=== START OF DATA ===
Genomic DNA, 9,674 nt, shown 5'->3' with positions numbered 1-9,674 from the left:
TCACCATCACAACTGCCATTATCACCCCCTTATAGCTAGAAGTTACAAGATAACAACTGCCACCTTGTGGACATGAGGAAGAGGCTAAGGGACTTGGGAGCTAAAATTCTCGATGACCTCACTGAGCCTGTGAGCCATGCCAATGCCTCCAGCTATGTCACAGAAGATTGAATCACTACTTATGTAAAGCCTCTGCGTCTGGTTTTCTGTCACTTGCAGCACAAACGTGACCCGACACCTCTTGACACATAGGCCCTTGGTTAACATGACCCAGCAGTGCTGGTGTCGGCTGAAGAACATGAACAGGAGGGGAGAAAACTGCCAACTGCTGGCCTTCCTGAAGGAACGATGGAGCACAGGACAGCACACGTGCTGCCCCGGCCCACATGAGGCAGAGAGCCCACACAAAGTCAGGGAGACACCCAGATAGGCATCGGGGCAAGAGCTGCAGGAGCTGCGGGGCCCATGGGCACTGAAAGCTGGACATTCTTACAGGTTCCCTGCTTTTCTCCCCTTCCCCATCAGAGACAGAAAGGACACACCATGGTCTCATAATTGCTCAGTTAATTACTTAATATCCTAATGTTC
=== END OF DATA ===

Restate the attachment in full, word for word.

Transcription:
Genomic DNA, 9,674 nt, shown 5'->3' with positions numbered 1-9,674 from the left:
TCACCATCACAACTGCCATTATCACCCCCTTATAGCTAGAAGTTACAAGATAACAACTGCCACCTTGTGGACATGAGGAAGAGGCTAAGGGACTTGGGAGCTAAAATTCTCGATGACCTCACTGAGCCTGTGAGCCATGCCAATGCCTCCAGCTATGTCACAGAAGATTGAATCACTACTTATGTAAAGCCTCTGCGTCTGGTTTTCTGTCACTTGCAGCACAAACGTGACCCGACACCTCTTGACACATAGGCCCTTGGTTAACATGACCCAGCAGTGCTGGTGTCGGCTGAAGAACATGAACAGGAGGGGAGAAAACTGCCAACTGCTGGCCTTCCTGAAGGAACGATGGAGCACAGGACAGCACACGTGCTGCCCCGGCCCACATGAGGCAGAGAGCCCACACAAAGTCAGGGAGACACCCAGATAGGCATCGGGGCAAGAGCTGCAGGAGCTGCGGGGCCCATGGGCACTGAAAGCTGGACATTCTTACAGGTTCCCTGCTTTTCTCCCCTTCCCCATCAGAGACAGAAAGGACACACCATGGTCTCATAATTGCTCAGTTAATTACTTAATATCCTAATGTTC